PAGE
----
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Calculating voltage division for an AC circuit?

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  1. Dec 8, 2014 #1
    1. The problem statement, all variables and given/known data

    A series RL circuit is connected to a 110-V ac source. If the voltage across the resistor is 85 V, find the voltage across the inductor.

    2. Relevant equations

    V = IR

    3. The attempt at a solution

    How does one go about solving this? My intuition tells me that KVL must be satisfied. Therefore, wouldn't the voltage drop just be 110 - 85 = 25V?

    The answer key states that the answer is 69.82 V.

    Instead of explaining how to get the solution, can someone perhaps explain how Kirchoff's Voltage Law is different in AC circuits then DC? I can't quite understand why my logic above doesn't work, and the answer isn't 25V.
     
  2. jcsd
  3. Dec 8, 2014 #2

    Bystander

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    Ohm's law, DC only.


    Current through an inductor lags voltage across the inductor by 90 degrees (or pi/2 radians) in AC circuits. Current through a resistor is in phase (zero lag or lead) in AC circuits. Current through a capacitor leads voltage by 90 or pi/2. Check your textbook index or appendices for "reactance." Try this and see if it helps.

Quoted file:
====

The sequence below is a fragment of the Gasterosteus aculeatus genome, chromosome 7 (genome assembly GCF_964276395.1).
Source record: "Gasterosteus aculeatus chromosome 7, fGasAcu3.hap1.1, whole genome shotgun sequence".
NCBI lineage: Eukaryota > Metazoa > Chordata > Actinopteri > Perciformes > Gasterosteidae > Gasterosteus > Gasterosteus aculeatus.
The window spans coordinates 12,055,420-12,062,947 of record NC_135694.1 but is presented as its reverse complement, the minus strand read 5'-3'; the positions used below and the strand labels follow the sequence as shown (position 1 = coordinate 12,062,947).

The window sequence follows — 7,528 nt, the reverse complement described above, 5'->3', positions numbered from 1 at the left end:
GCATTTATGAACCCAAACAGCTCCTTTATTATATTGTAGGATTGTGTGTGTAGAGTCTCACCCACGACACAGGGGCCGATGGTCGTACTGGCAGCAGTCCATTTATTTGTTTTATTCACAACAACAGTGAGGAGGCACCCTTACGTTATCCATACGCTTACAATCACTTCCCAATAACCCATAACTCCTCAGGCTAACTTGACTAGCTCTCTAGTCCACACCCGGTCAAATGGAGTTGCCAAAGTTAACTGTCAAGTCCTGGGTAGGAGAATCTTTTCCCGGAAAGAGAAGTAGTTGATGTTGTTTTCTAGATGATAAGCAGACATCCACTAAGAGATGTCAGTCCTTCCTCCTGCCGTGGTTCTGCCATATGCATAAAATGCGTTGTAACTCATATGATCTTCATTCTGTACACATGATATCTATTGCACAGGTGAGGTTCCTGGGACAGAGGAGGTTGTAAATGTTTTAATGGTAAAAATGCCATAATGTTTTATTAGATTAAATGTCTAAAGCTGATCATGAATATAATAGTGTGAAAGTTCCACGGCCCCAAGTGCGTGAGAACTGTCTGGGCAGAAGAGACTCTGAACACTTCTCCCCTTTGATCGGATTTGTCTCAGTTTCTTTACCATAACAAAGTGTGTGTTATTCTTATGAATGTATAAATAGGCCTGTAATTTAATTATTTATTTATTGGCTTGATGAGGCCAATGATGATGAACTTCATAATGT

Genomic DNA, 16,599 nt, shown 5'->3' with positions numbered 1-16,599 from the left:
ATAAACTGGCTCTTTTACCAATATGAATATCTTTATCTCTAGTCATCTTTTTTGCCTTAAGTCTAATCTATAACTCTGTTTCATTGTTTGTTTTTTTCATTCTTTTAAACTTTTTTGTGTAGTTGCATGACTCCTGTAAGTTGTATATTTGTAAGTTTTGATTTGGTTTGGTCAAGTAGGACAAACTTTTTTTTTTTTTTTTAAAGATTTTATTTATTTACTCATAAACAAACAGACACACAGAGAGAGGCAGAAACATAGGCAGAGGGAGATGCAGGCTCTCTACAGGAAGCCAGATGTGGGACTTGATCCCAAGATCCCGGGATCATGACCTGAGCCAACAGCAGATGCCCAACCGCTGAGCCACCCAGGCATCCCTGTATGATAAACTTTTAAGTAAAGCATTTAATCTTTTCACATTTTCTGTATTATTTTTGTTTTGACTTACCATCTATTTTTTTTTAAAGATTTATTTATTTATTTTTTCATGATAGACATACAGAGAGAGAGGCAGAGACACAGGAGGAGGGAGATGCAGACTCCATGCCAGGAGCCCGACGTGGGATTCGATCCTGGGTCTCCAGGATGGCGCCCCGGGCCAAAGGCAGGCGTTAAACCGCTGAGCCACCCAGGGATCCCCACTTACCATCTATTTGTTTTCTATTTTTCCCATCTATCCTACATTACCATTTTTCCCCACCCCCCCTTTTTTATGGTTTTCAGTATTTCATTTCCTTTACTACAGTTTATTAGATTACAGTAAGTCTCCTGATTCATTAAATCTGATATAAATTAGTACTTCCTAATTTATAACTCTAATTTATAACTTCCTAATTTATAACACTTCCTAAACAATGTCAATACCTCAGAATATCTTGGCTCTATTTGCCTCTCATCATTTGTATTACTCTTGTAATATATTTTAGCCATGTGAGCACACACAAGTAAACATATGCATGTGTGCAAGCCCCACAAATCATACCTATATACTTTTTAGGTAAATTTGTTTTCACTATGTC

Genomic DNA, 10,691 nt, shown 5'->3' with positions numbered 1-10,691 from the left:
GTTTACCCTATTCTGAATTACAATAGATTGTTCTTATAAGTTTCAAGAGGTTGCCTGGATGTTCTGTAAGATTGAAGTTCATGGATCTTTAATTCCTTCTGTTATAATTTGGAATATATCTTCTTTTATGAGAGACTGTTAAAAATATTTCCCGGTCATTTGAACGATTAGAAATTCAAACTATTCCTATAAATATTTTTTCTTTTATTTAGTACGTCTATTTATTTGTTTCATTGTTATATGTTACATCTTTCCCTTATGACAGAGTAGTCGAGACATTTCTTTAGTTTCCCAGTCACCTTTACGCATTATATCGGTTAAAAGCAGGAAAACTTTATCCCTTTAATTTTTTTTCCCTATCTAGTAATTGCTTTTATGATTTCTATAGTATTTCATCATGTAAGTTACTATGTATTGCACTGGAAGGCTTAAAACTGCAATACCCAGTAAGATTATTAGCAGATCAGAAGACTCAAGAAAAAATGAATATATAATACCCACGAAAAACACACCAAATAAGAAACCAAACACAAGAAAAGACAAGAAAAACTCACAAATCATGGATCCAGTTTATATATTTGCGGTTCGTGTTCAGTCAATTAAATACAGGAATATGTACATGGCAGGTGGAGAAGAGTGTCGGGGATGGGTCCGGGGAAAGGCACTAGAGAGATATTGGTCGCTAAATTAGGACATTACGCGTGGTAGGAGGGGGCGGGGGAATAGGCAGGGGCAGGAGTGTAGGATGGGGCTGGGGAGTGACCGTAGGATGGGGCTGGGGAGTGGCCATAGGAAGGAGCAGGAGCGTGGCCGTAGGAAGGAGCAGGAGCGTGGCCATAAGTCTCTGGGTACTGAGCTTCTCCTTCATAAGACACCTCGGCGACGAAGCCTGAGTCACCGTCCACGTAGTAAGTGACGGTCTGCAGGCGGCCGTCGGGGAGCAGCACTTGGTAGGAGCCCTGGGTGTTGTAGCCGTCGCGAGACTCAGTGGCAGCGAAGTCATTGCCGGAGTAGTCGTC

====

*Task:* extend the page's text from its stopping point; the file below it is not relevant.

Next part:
4. Dec 8, 2014 #3
    I got it! The total voltage coming from the AC source varies with time, so the voltage across the resistor also varies with time. Once I realized that this voltage of 110V is really the length of a vector in the complex plane, it becomes much easier. Obviously, if the voltage of the resistor is only 85V, the inductor must carry the rest of the voltage (here we use the pythagorean theorem). Thus 85^2 - 110^2 = 69.8^2 .

    Thanks for the help!
     
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